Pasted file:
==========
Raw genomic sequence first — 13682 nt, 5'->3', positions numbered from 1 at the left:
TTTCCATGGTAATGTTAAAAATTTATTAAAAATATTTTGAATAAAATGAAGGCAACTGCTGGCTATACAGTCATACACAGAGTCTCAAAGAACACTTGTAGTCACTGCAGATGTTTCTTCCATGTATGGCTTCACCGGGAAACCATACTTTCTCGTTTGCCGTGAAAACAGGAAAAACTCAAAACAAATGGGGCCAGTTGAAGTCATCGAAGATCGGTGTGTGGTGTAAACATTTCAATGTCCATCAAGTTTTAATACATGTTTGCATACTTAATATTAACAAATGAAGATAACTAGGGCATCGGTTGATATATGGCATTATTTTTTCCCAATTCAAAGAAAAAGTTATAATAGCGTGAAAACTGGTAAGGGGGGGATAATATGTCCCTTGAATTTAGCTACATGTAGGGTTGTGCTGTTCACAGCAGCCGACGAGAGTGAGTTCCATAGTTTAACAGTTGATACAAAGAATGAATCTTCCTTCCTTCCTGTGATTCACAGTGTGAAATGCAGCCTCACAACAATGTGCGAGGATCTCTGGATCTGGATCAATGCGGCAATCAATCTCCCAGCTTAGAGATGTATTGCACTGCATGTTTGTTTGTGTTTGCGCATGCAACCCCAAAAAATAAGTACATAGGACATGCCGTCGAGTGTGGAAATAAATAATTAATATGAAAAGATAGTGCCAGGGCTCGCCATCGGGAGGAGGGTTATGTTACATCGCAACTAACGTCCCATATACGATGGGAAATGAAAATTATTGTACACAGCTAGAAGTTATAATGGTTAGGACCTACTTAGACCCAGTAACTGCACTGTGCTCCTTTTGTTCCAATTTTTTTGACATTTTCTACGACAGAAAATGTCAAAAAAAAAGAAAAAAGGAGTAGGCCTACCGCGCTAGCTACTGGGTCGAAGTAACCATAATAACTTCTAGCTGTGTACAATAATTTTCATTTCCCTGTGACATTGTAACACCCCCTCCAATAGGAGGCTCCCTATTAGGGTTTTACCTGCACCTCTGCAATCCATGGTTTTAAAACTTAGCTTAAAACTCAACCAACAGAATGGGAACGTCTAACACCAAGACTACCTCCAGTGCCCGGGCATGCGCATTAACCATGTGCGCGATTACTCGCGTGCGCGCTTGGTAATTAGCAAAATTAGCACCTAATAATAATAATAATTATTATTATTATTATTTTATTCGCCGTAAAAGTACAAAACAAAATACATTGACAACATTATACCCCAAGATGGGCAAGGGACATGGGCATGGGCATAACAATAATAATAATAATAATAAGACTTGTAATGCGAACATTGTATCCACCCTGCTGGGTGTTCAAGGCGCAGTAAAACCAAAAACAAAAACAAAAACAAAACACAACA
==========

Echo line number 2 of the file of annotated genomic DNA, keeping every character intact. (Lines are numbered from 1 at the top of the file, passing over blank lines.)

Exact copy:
TTTCCATGGTAATGTTAAAAATTTATTAAAAATATTTTGAATAAAATGAAGGCAACTGCTGGCTATACAGTCATACACAGAGTCTCAAAGAACACTTGTAGTCACTGCAGATGTTTCTTCCATGTATGGCTTCACCGGGAAACCATACTTTCTCGTTTGCCGTGAAAACAGGAAAAACTCAAAACAAATGGGGCCAGTTGAAGTCATCGAAGATCGGTGTGTGGTGTAAACATTTCAATGTCCATCAAGTTTTAATACATGTTTGCATACTTAATATTAACAAATGAAGATAACTAGGGCATCGGTTGATATATGGCATTATTTTTTCCCAATTCAAAGAAAAAGTTATAATAGCGTGAAAACTGGTAAGGGGGGGATAATATGTCCCTTGAATTTAGCTACATGTAGGGTTGTGCTGTTCACAGCAGCCGACGAGAGTGAGTTCCATAGTTTAACAGTTGATACAAAGAATGAATCTTCCTTCCTTCCTGTGATTCACAGTGTGAAATGCAGCCTCACAACAATGTGCGAGGATCTCTGGATCTGGATCAATGCGGCAATCAATCTCCCAGCTTAGAGATGTATTGCACTGCATGTTTGTTTGTGTTTGCGCATGCAACCCCAAAAAATAAGTACATAGGACATGCCGTCGAGTGTGGAAATAAATAATTAATATGAAAAGATAGTGCCAGGGCTCGCCATCGGGAGGAGGGTTATGTTACATCGCAACTAACGTCCCATATACGATGGGAAATGAAAATTATTGTACACAGCTAGAAGTTATAATGGTTAGGACCTACTTAGACCCAGTAACTGCACTGTGCTCCTTTTGTTCCAATTTTTTTGACATTTTCTACGACAGAAAATGTCAAAAAAAAAGAAAAAAGGAGTAGGCCTACCGCGCTAGCTACTGGGTCGAAGTAACCATAATAACTTCTAGCTGTGTACAATAATTTTCATTTCCCTGTGACATTGTAACACCCCCTCCAATAGGAGGCTCCCTATTAGGGTTTTACCTGCACCTCTGCAATCCATGGTTTTAAAACTTAGCTTAAAACTCAACCAACAGAATGGGAACGTCTAACACCAAGACTACCTCCAGTGCCCGGGCATGCGCATTAACCATGTGCGCGATTACTCGCGTGCGCGCTTGGTAATTAGCAAAATTAGCACCTAATAATAATAATAATTATTATTATTATTATTTTATTCGCCGTAAAAGTACAAAACAAAATACATTGACAACATTATACCCCAAGATGGGCAAGGGACATGGGCATGGGCATAACAATAATAATAATAATAATAAGACTTGTAATGCGAACATTGTATCCACCCTGCTGGGTGTTCAAGGCGCAGTAAAACCAAAAACAAAAACAAAAACAAAACACAACA